Gay and bisexual men report cutting number of sexual partners in HALF out of fear of monkeypox – while having less one night stands and Grindr hookups as well: US reaches 15,433 confirmed infections
- A CDC survey reveals that around half of men who have sex with other men have reduced their number of sexual partners amid the global monkeypox outbreak
- Respondents also said they have cut their number of one-night-stands and sex with partners met on dating apps in half
- Monkeypox has largely spread within this community – though not exclusively – in recent months
- America has the nation’s largest monkeypox outbreak to date, having recorded 15,433 infections across all 50 states and Washington D.C.
Gay and bisexual men have begun to cut their number of sex partners out of fear of catching monkeypox, a CDC report reveals.
A survey conducted by the Centers for Disease Control and Prevention (CDC) found that 48 percent of men who have sex with other men (MSM) have reduced their number of sexual partners out of fear of the virus.
Half also reported reducing their number of one-night-stands, and 49 percent are reducing sex on dating apps – of which one of the most popular among MSM is Grindr – and in other venues.
The World Health Organization (WHO) has already called upon the community to limit their number of sexual contacts to help put the lid on the outbreak. Officials around the world have raised alarms about spread in this particular community as well.
Monkeypox has largely spread within the MSM community in the United States, with officials reporting that they make up upwards of 90 percent of the nation’s 15,433 recorded infections so far.
The CDC-backed survey included 787 men who identified as gay, bisexual or men who have sex with men.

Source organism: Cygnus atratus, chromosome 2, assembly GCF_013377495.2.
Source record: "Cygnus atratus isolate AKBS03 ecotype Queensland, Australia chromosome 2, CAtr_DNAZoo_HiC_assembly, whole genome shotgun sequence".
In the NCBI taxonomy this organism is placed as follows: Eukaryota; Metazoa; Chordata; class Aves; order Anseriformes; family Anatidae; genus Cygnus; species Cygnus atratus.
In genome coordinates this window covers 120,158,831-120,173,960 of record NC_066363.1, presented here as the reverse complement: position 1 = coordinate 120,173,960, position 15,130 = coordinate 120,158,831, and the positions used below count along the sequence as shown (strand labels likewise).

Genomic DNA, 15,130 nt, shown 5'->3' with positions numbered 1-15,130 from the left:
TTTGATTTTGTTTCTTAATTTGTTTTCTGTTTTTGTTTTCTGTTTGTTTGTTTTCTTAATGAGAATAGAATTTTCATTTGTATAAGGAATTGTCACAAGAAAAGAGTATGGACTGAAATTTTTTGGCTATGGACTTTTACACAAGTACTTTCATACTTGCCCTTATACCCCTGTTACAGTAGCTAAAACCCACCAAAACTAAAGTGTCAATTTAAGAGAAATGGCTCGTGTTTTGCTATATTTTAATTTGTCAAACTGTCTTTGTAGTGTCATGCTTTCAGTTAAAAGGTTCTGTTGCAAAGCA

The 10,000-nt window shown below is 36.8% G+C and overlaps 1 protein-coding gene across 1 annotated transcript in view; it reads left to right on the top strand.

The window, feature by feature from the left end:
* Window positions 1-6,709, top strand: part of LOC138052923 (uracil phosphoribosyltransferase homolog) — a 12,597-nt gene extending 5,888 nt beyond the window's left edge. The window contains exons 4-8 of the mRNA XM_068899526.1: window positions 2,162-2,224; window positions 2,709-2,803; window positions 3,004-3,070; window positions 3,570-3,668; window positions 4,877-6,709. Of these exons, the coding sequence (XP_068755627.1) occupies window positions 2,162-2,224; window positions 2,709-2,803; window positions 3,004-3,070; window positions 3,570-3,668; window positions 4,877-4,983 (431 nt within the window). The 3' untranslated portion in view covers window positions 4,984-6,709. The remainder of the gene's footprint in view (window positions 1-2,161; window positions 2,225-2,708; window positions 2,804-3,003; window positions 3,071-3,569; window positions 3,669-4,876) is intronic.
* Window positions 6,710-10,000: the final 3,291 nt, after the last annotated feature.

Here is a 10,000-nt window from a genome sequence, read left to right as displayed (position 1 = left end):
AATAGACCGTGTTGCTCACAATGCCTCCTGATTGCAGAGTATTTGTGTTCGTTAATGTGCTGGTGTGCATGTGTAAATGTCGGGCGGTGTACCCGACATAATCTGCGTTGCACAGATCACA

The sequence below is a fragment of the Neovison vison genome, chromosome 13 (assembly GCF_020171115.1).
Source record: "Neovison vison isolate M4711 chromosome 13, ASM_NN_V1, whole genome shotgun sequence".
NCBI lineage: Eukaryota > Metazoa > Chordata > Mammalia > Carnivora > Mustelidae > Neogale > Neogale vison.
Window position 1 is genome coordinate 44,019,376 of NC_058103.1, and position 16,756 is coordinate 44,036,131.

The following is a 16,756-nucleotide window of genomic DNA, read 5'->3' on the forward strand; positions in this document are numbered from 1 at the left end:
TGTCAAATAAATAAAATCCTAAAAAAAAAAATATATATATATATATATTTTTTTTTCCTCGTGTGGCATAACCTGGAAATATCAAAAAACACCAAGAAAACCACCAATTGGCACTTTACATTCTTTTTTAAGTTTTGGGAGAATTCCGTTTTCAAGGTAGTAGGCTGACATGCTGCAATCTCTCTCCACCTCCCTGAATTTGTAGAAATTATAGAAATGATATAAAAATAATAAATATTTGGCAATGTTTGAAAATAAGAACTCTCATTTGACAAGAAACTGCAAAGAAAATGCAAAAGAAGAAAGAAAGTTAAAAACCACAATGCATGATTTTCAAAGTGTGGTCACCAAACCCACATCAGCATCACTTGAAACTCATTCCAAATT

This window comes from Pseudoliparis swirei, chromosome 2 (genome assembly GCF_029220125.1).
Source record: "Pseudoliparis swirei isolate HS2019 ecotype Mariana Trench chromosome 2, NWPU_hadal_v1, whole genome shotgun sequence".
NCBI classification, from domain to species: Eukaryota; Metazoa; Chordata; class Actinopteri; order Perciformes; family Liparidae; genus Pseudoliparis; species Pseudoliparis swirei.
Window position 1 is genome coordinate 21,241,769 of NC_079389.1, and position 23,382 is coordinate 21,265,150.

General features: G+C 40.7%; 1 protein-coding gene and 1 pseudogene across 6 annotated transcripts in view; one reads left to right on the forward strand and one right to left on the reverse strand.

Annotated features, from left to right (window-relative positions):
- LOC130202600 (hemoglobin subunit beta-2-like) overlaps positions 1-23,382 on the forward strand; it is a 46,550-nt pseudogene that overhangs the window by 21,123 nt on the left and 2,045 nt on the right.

It was carried out online between August 5 and 15 by the American Men’s Internet Survey — which monitors behavior trends in the LGBT community — which is based at Emory University in Atlanta, Georgia.
A spokeswoman for the CDC said more details would be revealed in a weekly report set to be released in the coming days.
The data suggests many people in the LGBT community are limiting their sexual partners amid concern over the outbreak and after heeding warnings from health authorities.
Last month the WHO called on gay and bisexual men to consider limiting their sexual partners to reduce the spread of monkeypox.
Advising people on the steps they could take to avoid the virus, its director Dr Tedros Adhanom Ghebreyesus, said: ‘For men who have sex with men, this includes, for the moment, reducing your number of sexual partners, reconsidering sex with new partners, and exchanging contact details with any new partners to enable follow-up if needed.’
Experts said the WHO was right to issue the warning at the time, as most cases were being spotted in the LGBT community. But they cautioned it was also important to ensure one group was not singled out.
While the virus has primarily spread via sexual contact so far, it can spread by any sort of physical touch with infectious lesions.
This map shows the states that saw the biggest uptick in monkeypox cases yesterday compared to the same time last week. It also highlights the national hotspot New York where 2,910 cases have been confirmed
The virus has taken the United States by storm since it was first confirmed stateside in May. On Monday, Wyoming became the 50th and final state to record an infection after an adult male in Laramie County tested positive for the virus.
The outbreak has spiraled out of control in America after health officials failed to get on top of the virus early — with a sluggish roll out of tests for the virus and vaccines.
Shortages of doses have led many health departments to scrap second doses — against federal advice — in order to offer people more shots.
In an effort to beef-up supply, officials then changed the way the vaccine was administered — saying giving it as just a fifth of the original dose between the skin was just as effective.
No deaths have been recorded in America’s outbreak to date, but at least ten cases have been detected among children — who are more at risk.